So when the seemingly-perfect Kate Burden appears at the local park, Ivy knows that something isn’t right. Kate has charmed the entire family, but she is suspiciously curious about Ivory Apples. And Ivy must protect what she and her Great-Aunt share: magic that is real, untamable, and―despite anyone’s desire―always prefers choosing its own vessel.
If Only I Could Tell You by Hannah Beckerman
Audrey’s dream as a mother had been for her daughters, Jess and Lily, to be as close as only sisters can be. But now, as adults, they no longer speak to each other, and Audrey’s two teenage granddaughters have never met. Audrey just can’t help feeling like she’s been dealt more than her fair share as she’s watched her family come undone over the years, and she has no idea how to fix her family as she wonders if they will ever be whole again.
If only Audrey had known three decades ago that a secret could have the power to split her family in two, and yet, also keep them linked. And when hostilities threaten to spiral out of control, a devastating choice that was made so many years ago is about to be revealed, testing this family once and for all. Once the truth is revealed, will it be enough to put her family back together again or break them apart forever?
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Home Work: A Memoir of My Hollywood Years by Julie Andrews
With this second memoir, Home Work: A Memoir of My Hollywood Years, Andrews picks up the story with her arrival in Hollywood and her phenomenal rise to fame in her earliest films–Mary Poppins and The Sound of Music. Andrews describes her years in the film industry — from the incredible highs to the challenging lows. Not only does she discuss her work in now-classic films and her collaborations with giants of cinema and television, she also unveils her personal story of adjusting to a new and often daunting world, dealing with the demands of unimaginable success, being a new mother, the end of her first marriage, embracing two stepchildren, adopting two more children, and falling in love with the brilliant and mercurial Blake Edwards. The pair worked together in numerous films, including Victor/Victoria, the gender-bending comedy that garnered multiple Oscar nominations.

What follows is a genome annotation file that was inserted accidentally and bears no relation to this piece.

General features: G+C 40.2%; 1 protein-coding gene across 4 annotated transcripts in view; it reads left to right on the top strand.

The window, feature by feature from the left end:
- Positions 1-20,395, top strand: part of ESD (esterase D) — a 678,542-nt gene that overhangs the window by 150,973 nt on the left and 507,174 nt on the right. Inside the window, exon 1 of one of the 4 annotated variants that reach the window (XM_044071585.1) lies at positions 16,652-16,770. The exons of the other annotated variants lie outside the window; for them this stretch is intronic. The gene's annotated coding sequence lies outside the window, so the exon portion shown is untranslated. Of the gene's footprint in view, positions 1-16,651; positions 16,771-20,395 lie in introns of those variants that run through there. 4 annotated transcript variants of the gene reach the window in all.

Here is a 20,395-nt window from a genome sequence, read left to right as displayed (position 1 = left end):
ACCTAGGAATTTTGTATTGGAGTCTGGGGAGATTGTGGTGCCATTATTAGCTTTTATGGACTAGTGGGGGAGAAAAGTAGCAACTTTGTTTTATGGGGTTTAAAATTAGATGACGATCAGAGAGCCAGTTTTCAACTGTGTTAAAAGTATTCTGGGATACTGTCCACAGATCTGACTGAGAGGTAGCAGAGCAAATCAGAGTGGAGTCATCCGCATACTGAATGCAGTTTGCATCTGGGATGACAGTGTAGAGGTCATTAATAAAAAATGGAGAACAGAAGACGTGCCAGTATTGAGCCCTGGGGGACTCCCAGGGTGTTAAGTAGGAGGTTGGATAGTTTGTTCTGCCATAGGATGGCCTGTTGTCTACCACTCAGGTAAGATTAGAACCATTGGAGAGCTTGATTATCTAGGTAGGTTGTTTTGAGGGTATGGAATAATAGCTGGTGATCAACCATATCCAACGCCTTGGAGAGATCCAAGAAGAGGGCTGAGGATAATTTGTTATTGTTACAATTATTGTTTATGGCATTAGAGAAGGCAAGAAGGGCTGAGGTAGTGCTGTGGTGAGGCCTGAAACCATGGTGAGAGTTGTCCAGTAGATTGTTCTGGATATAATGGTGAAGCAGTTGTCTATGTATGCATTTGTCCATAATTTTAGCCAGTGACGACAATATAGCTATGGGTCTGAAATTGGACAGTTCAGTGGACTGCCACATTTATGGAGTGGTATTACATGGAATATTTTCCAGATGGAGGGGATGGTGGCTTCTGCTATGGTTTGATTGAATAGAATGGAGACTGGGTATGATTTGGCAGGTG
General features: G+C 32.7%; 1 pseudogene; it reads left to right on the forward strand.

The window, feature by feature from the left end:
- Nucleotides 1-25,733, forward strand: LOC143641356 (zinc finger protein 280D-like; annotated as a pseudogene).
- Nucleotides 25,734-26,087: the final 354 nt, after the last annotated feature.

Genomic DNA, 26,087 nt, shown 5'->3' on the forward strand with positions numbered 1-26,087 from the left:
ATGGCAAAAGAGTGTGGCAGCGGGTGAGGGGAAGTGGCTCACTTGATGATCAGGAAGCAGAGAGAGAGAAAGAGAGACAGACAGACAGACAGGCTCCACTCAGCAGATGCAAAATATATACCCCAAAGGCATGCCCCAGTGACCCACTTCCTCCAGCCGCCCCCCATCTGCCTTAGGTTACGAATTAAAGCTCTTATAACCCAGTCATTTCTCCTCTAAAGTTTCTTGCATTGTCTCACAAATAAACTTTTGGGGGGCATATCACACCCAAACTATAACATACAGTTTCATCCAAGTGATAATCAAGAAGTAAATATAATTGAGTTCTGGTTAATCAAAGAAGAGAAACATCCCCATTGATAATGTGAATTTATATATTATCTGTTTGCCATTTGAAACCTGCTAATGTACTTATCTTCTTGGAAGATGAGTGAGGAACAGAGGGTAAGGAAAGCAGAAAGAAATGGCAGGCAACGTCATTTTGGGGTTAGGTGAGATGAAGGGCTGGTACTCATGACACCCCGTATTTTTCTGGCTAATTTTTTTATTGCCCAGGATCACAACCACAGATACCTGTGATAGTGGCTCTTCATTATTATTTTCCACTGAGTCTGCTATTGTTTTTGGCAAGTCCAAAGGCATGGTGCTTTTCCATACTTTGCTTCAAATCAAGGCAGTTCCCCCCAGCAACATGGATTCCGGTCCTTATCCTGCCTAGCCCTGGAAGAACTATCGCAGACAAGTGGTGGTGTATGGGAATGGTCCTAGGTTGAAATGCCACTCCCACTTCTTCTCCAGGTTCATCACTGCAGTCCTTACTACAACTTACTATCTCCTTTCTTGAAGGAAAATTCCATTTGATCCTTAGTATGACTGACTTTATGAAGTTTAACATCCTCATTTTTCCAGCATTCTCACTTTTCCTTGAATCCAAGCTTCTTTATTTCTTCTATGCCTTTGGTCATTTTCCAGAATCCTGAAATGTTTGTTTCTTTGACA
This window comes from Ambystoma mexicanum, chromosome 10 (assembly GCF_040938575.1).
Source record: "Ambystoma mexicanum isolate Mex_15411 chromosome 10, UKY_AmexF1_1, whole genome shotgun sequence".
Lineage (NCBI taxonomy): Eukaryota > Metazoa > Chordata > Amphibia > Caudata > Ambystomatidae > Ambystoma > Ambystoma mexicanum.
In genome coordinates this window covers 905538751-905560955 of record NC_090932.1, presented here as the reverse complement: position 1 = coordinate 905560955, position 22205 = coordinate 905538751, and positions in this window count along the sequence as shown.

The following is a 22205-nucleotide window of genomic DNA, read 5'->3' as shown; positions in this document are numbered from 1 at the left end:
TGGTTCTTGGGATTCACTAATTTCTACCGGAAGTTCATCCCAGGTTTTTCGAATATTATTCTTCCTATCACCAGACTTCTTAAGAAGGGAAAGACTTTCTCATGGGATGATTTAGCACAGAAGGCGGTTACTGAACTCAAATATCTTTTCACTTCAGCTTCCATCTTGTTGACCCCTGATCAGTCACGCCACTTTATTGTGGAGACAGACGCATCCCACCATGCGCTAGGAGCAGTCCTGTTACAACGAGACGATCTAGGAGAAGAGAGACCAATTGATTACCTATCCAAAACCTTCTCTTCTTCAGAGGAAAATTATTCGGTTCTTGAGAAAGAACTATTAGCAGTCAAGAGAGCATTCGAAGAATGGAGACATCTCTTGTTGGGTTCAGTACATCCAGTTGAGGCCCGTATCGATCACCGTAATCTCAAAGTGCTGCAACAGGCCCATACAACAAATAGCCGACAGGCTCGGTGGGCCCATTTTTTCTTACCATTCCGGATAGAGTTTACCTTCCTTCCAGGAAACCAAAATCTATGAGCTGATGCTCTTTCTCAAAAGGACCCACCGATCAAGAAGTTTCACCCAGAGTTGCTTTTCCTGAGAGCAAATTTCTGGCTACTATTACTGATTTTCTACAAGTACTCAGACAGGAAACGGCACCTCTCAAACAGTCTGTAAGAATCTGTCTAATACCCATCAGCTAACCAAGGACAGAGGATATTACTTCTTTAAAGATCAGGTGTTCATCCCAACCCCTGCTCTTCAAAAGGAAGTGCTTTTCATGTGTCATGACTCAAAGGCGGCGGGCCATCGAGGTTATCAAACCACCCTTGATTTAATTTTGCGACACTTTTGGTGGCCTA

Cowritten with her daughter, Emma Walton Hamilton, and told with Andrews’s trademark charm and candor, Home Work takes us on a rare and intimate journey into an extraordinary life that is funny, heartrending, and inspiring.
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Dear Girls: Intimate Tales, Untold Secrets & Advice for Living Your Best Life by Ali Wong
In her hit Netflix comedy special Baby Cobra, an eight-month pregnant Ali Wong resonated so strongly that she even became a popular Halloween costume. Wong told the world her remarkably unfiltered thoughts on marriage, sex, Asian culture, working women, and why you never see new mom comics on stage but you sure see plenty of new dads.